Maria loves to move. Her favorite thing is to get us to play YouTube videos and she dances along to them. It was a no-brainer that we’d put her in dance classes. That was until I contacted the local dance academy.

At age 3-4 they’re put into an intro to dance class which is more about listening to instructors and being immersed into the dance culture than formal dance instruction. Though this particular school is widely regarded for its competitors in many forms of dance (mostly ballet), I was more than a little shocked to hear the tuition for the year (8 total months) would cost $415 plus 15% taxes and uniform cost. Over $500 to simply introduce her to it. I was also shocked to see if they stick with it and become highly competitive (dancing 10-15 hours per week), I could expect over $1,000 for tuition each semester (3-4 per year) plus competition/recital fees, pictures, costumes, dance shoes etc.

Though I value children doing something they both love and gain physical activity from, I don’t know we’ll ever get to a point where we’re willing to pay over $5,000 a year for something. Again, I don’t know as we’re many years away from that decision but do feel like I could invest $5,000 per child in many other ways- varying extracurricular rather than one single activity, more travel, more post secondary education funding, more funds in general for their needs.

I never want to be that parent who says they can’t do something, especially if it’s a financial reason but I will need them to understand and value what they’re getting for the money spent. It’s not that we wouldn’t spend $5,000 per year on our kids, it’s just that we’d need them to understand that with that sort of cash going towards a single event, there will be concessions in other areas.

In terms of where we’re at now we won’t be enrolling her into a dance class at this school for some time, if ever. We’re looking into public classes through parks and rec as well as a few other things like swimming lessons and other winter/indoor activities. I know it’s cliché, but I do want the world for my kids. I want to be able to provide them with as many opportunities in life as I possibly can, but enrolling her into a sport that has tuition as high as a year at university will limit those abilities.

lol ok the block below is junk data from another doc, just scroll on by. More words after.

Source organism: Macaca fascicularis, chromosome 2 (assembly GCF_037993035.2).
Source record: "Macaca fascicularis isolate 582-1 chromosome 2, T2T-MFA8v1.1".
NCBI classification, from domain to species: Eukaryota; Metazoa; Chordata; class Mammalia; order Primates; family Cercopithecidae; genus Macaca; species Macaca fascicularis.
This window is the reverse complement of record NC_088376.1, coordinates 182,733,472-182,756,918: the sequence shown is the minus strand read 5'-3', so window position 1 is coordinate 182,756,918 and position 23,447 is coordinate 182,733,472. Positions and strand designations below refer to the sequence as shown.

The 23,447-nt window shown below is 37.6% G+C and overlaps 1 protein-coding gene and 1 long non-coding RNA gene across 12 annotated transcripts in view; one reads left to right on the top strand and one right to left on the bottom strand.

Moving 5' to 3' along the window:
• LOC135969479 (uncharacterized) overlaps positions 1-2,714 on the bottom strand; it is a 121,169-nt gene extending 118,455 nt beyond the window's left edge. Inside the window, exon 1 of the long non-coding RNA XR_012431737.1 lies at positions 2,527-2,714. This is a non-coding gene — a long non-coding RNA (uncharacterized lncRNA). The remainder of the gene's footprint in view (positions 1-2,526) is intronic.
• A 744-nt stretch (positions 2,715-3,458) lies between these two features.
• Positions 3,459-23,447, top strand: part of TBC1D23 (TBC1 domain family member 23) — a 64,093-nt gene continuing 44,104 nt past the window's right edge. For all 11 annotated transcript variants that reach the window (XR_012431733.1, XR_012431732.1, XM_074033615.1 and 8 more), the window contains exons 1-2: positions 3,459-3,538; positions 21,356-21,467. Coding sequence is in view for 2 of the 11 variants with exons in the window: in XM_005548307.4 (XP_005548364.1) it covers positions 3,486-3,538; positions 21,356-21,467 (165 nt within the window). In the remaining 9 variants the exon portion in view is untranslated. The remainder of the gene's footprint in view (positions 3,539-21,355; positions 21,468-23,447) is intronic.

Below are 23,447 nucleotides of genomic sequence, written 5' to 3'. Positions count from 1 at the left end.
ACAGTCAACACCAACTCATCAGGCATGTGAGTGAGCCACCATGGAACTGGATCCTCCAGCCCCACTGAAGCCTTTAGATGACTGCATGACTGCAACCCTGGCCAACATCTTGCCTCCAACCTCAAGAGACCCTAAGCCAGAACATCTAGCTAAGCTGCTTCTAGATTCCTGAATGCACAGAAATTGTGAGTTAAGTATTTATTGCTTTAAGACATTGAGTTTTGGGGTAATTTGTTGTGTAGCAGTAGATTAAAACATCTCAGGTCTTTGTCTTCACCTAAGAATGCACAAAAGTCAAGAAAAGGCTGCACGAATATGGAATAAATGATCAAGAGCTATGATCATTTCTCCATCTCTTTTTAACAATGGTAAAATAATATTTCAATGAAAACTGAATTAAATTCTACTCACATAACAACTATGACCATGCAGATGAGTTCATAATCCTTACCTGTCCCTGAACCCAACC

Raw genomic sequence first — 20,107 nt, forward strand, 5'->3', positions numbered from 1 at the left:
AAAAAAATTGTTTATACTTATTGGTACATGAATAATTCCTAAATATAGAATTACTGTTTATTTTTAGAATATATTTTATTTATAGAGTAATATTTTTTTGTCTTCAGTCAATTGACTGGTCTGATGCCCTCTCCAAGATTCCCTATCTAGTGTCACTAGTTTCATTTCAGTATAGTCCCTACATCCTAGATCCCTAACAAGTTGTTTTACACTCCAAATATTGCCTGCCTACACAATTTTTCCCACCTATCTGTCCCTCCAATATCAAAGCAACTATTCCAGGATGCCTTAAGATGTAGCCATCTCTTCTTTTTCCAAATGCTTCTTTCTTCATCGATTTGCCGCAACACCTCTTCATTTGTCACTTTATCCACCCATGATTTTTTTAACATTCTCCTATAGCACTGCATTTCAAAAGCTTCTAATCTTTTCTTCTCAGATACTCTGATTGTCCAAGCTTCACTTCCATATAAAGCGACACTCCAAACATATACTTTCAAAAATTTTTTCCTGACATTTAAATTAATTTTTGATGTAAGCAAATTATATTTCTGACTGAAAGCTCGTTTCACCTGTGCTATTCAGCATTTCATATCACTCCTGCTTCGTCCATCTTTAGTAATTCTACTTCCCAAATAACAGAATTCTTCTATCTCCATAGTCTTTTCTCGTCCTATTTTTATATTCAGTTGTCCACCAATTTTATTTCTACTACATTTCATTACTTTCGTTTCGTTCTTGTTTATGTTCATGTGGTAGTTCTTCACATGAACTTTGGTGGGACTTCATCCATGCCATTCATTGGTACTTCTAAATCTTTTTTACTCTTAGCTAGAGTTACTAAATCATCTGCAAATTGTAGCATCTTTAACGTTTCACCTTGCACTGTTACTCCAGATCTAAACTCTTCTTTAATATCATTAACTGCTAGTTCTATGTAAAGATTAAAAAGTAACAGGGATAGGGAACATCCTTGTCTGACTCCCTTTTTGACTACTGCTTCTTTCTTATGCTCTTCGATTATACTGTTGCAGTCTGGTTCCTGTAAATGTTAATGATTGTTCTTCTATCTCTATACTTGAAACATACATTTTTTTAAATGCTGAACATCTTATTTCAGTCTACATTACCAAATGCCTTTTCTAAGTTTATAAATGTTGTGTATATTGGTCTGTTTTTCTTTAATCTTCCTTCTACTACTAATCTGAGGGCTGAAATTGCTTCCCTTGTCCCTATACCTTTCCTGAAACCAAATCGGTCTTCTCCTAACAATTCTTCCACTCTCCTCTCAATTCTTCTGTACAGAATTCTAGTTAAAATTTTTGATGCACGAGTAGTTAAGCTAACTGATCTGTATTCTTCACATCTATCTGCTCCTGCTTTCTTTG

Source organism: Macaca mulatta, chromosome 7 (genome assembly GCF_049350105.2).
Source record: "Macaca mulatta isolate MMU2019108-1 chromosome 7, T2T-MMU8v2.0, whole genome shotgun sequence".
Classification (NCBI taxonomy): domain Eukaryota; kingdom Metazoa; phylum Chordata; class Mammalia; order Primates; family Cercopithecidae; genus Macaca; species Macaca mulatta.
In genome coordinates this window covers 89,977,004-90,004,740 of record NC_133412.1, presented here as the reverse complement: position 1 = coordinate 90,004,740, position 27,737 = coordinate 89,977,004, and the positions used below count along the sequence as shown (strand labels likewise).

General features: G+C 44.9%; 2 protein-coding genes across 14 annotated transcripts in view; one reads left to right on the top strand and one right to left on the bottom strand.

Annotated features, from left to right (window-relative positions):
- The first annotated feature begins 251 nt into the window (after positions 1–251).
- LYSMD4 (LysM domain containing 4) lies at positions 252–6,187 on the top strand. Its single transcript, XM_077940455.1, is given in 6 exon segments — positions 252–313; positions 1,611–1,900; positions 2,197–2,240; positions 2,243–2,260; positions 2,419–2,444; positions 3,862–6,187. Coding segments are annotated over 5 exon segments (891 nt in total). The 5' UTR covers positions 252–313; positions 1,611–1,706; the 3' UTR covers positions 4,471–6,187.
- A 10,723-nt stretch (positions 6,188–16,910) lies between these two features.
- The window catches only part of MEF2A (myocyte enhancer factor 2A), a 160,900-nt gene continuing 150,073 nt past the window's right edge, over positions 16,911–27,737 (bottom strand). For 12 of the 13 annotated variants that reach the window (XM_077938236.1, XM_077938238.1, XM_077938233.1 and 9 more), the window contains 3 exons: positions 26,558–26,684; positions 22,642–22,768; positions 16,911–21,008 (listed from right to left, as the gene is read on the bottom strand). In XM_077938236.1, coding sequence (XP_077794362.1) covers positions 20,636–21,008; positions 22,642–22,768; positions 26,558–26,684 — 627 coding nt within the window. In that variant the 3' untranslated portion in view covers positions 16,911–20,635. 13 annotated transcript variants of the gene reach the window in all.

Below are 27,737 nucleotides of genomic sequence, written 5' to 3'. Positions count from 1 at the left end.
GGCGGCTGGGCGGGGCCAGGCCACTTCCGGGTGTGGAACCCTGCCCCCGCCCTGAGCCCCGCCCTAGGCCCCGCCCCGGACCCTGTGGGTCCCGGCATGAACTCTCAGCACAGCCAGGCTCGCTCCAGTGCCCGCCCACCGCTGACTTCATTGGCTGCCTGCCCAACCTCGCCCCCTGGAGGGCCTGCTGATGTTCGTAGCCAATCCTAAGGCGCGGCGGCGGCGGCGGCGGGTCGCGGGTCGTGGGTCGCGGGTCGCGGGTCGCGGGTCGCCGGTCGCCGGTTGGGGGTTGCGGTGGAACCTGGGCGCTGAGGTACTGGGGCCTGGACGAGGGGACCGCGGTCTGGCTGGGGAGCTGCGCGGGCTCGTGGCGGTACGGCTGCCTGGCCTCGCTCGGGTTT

Were you into, or are your kids into, any expensive extracurricular activities? How do/did you manage?

Top Tips To Save Money On Your Car

steering-wheel-801994_1280There’s no doubt owning a car is expensive and some costs can sneak up, especially when it comes to the depreciation of a vehicle. There are ways to save on your motoring costs, but first of all you need to know what they are.

Back when you were learning to drive the costs were as clear as day: the costs of the lessons, the fees for the driving and theory tests – now reduced thanks to free online resources – and maybe a bit of petrol money here and there.

Now you’re running your car, you can look forward to various different costs, known and unknown, so it’s important to save cash where you can.

The costs can be divided into ‘standing’ charges and ‘running’ costs:

  • Standing charges – costs you incur even if you don’t turn a wheel
  • Running costs – costs incurred by physically using the car

Standing Charges

Finance (where applicable) – if you’re thinking of financing your car purchase through some form of loan, then make sure you shop around for the best deal.

The APR (annual percentage rate) is the rate to compare, but it’s better by far to find out what the TOTAL cost will be over the term including interest payments. This makes it easier to compare what you’d actually pay with different providers.

Insurance – a significant cost, especially if you’re a young driver with little no claims record. The key is to shop around: use comparison sites like this one to conveniently get quotes.

Don’t forget to check prices at renewal time. Insurance companies are notorious for charging more at renewal than they might for new business.

Depreciation – the largest overall expense mainly for newer cars. You’re too late if you already own a car of course, but bear it in mind if purchasing.